DEC
10
2006

Quickies: Birmingham, Releases, Turkish Magazine, LightScribe and K3b

Birmingham City Council released a case study for their open source desktop trial. Buried in the 67 page document is the reason for choosing KDE: quick to configure and the bouncing launch feedback cursor. *** For developers Trolltech released Qt 4.2.2 and Kitware released CMake 2.4.5. For users Basket 0.6 makes your clipboard fun. *** Turkish speakers can read about the history of KDE in new online magazine Enixma. *** Finally, showing that free software can work with commercial, CD label buring app LightScribe announced support for K3b. Quotes from Sebastian Trueg within.

Comments

Errr ... now I'm confused: Isn't that the same project that was canceled a few weeks ago, due to some strange reasons ("improper media support" of the Linux sytems, "lost" reference installations, no expertise in that aera, project leader changed job during the project and works now for an outsourcing company that promotes a "educational initiative" with Microsoft)?


By furanku at Sun, 2006/12/10 - 6:00am

No it wasn't cancelled. Somebody had come up with a study to tell us all how much Windows XP would have been, but no, the project wasn't cancelled.


By segedunum at Sun, 2006/12/10 - 6:00am

Erm, CMake is already at version 2.4.5 now.


By cm at Sun, 2006/12/10 - 6:00am

Story updated.


By Jonathan Riddell at Sun, 2006/12/10 - 6:00am

As soon as it was known that gnome was dumped, the media claims that the project was scrapped, instead of giving KDE credit for reviving it.


By vm at Sun, 2006/12/10 - 6:00am

I'm not so sure what the current status of the project in B'ham is. My impression is that it is dumped altogether for now.

The news about the cancellation of the project is a few weeks old (IIRC, October 2006?).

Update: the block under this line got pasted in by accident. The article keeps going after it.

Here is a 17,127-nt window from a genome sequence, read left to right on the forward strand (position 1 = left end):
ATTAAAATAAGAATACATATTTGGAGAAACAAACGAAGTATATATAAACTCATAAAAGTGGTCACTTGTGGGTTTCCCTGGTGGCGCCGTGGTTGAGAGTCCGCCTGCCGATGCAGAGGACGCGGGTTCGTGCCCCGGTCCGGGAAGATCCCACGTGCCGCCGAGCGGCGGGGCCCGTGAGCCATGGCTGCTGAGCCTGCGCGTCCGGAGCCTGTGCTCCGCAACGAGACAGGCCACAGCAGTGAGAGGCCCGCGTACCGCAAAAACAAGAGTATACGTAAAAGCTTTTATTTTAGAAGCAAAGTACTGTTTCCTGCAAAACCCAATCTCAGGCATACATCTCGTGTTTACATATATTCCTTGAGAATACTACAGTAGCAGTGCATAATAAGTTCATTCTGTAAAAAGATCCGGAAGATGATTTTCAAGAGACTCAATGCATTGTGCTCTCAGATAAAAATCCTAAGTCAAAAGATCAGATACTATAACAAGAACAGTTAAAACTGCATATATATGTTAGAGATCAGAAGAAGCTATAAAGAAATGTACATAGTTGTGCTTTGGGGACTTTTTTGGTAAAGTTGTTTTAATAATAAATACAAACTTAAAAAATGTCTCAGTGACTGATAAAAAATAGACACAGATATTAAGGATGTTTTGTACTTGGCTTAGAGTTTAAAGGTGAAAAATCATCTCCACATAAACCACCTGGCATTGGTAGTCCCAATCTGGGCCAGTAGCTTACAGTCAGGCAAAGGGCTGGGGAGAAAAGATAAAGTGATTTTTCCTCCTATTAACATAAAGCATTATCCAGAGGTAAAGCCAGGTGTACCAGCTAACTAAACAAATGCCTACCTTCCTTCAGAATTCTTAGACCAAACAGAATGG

The PDF with the case study dates "9th of March 2006", therefor is considerably older than the news about the end of the project.

Looks like not even KDE was able to rescue the supposedly "professional" migration experts once they messed up the story.

Any British Linux user in the know of more details about it?


By confused reader... at Sun, 2006/12/10 - 6:00am

well, if you look at the bottom line: the cost for the migration and subsequent 5 year maintenance is higher than XP upgrade and maintenance. Guess why it was cancelled.


By Matthias Welwarsky at Sun, 2006/12/10 - 6:00am

Take a deeper look at the figures that show that Windows is 'cheaper'.


By Robert at Mon, 2006/12/11 - 6:00am

But look at this article, this is rather fresh ;-)

http://www.techworld.com/opsys/news/index.cfm?newsid=7459


By Also confused at Sun, 2006/12/10 - 6:00am

It hasn't actually been cancelled.


By segedunum at Sun, 2006/12/10 - 6:00am

The project was not cancelled, and in fact has been expanded.

Originally it was a year long trial, to test whether going Linux was a real alternative. The figures quoted by Microsoft was at a special discount rate, and would have been a £100,000 cheaper than going Linux.

The head of IT said they are going to go the Linux route anyway, as the long term benefits are greater, and its a onetime penalty to change to Linux.

The original trial was claimed to be a failure, but in fact it had just reached the end of the trial phase. They didn't get as much done as they wanted, as the IT guys had no real experiance with Linux and where a little over ambitious.

THe linux and Open Source adoption is going ahead, the open source stuff they installed is still in use, and more departments are going to be added.


By LeonScape at Sun, 2006/12/10 - 6:00am

PS this is probably the most interesting bit for KDE...

"The case study also detailed the many frustrations involved in approaching an unfamiliar desktop technology, including the discovery that key applications wouldn't run on Linux and usability problems with the original Gnome interface. At one point, realising that most of the usability issues were attributable to Gnome, which had taken three months to configure, staff ripped out Gnome and replaced it with KDE. The new interface was up and running within a week."

So configuration is king, although I expect most of the problems where acutally inexperiance.


By LeonScape at Sun, 2006/12/10 - 6:00am

Especially the feedback at page 19 is interesting for kde:

"Following a number of interoperability issues raised during the pilot (see
Section 6.2), BCC decided to replace their chosen desktop manager,
GNOME, with KDE. Having spent three months developing the SUSE 9.3
configuration with GNOME, the technical team was able to undertake the